More current Windows versions finally are replacing Microsoft's XP operating system, but a surprising number of critical systems are still running the 12-year-old OS and will need to be protected after Microsoft ends its support in April.
Bills introduced recently at the state level could bar many technology companies from doing business not only with the NSA, but also with state and local government entities.
While agencies still struggle with BYOD security, wearable devices are poised to enter the government workplace, bringing a new set of concerns.
Recent multistage attacks against high-value targets confirm what we should already know: It is difficult if not impossible to set limits on what kind of infrastructure is critical enough to receive cybersecurity attention.
NIST is preparing a publication explaining the technique called approximate matching that helps analysts spot malicious code in files using functions that look for similarities.
The push by the federal government and mobile carriers for IPv6 adoption has put the United States at the top of the list of IPv6 leaders despite the slow rate of consumer network upgrades.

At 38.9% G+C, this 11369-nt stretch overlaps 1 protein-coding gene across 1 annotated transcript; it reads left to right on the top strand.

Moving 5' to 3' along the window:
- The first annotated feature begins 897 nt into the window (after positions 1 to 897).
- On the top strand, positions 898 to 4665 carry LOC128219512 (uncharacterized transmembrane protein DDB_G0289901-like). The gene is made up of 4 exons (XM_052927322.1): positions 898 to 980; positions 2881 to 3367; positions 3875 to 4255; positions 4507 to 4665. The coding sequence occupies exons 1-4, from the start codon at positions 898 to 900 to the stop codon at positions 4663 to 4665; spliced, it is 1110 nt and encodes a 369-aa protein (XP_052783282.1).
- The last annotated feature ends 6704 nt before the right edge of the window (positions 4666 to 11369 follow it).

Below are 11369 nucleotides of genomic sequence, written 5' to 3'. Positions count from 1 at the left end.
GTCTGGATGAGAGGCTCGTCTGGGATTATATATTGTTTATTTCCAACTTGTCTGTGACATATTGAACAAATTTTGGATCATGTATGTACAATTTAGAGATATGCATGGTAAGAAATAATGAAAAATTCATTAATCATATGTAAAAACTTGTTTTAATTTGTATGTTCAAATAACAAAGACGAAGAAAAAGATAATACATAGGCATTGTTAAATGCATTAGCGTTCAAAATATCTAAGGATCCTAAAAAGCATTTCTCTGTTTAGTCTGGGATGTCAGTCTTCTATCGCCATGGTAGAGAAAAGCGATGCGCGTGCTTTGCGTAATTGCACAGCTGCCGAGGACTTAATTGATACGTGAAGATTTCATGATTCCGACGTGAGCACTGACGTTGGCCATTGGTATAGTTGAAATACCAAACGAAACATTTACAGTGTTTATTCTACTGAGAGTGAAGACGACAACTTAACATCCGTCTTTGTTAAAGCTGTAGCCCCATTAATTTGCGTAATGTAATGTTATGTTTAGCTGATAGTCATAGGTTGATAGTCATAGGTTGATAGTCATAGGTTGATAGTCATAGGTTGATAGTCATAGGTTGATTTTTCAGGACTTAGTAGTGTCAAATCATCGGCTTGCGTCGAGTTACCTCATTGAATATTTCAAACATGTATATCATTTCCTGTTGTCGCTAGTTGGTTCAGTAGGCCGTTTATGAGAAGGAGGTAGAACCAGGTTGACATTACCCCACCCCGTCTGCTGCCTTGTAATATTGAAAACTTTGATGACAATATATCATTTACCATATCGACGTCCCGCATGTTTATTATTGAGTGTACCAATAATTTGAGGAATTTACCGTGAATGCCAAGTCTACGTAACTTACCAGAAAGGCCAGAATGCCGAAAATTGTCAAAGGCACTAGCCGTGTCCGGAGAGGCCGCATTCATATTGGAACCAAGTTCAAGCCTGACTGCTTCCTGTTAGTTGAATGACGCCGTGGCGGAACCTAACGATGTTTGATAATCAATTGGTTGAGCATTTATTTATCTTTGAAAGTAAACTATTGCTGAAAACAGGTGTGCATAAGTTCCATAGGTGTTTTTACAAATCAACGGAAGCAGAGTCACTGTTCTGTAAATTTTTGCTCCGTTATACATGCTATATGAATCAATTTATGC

In response to the “very real and serious nature of the cyberthreat today,” the latest version of the National Cybersecurity and Critical Infrastructure Protection Act would ensure that nothing changes.
The U.S. educational system is failing to address the rising demand for computer-savvy students, and the result is evident in the increasingly bigger and more serious data breaches.
Blocking access to sensitive data by mobile workers in the end is counterproductive. Instead, it’s better to protect data by incorporating better access controls in the technology itself.
Predictions are easy; accurate predictions are harder. Here’s how we did last year in predicting cybersecurity trends for 2013.